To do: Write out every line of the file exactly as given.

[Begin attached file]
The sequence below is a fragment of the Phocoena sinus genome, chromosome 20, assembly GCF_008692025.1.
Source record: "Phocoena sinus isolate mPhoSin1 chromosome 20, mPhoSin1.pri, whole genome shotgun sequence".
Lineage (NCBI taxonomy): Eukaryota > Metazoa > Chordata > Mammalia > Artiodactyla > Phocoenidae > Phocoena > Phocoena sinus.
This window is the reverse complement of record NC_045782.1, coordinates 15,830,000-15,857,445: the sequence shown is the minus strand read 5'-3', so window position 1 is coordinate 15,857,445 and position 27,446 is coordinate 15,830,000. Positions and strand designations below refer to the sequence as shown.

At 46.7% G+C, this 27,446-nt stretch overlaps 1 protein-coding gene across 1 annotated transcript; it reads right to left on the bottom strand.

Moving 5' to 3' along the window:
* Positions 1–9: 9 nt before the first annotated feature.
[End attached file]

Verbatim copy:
The sequence below is a fragment of the Phocoena sinus genome, chromosome 20, assembly GCF_008692025.1.
Source record: "Phocoena sinus isolate mPhoSin1 chromosome 20, mPhoSin1.pri, whole genome shotgun sequence".
Lineage (NCBI taxonomy): Eukaryota > Metazoa > Chordata > Mammalia > Artiodactyla > Phocoenidae > Phocoena > Phocoena sinus.
This window is the reverse complement of record NC_045782.1, coordinates 15,830,000-15,857,445: the sequence shown is the minus strand read 5'-3', so window position 1 is coordinate 15,857,445 and position 27,446 is coordinate 15,830,000. Positions and strand designations below refer to the sequence as shown.

At 46.7% G+C, this 27,446-nt stretch overlaps 1 protein-coding gene across 1 annotated transcript; it reads right to left on the bottom strand.

Moving 5' to 3' along the window:
* Positions 1–9: 9 nt before the first annotated feature.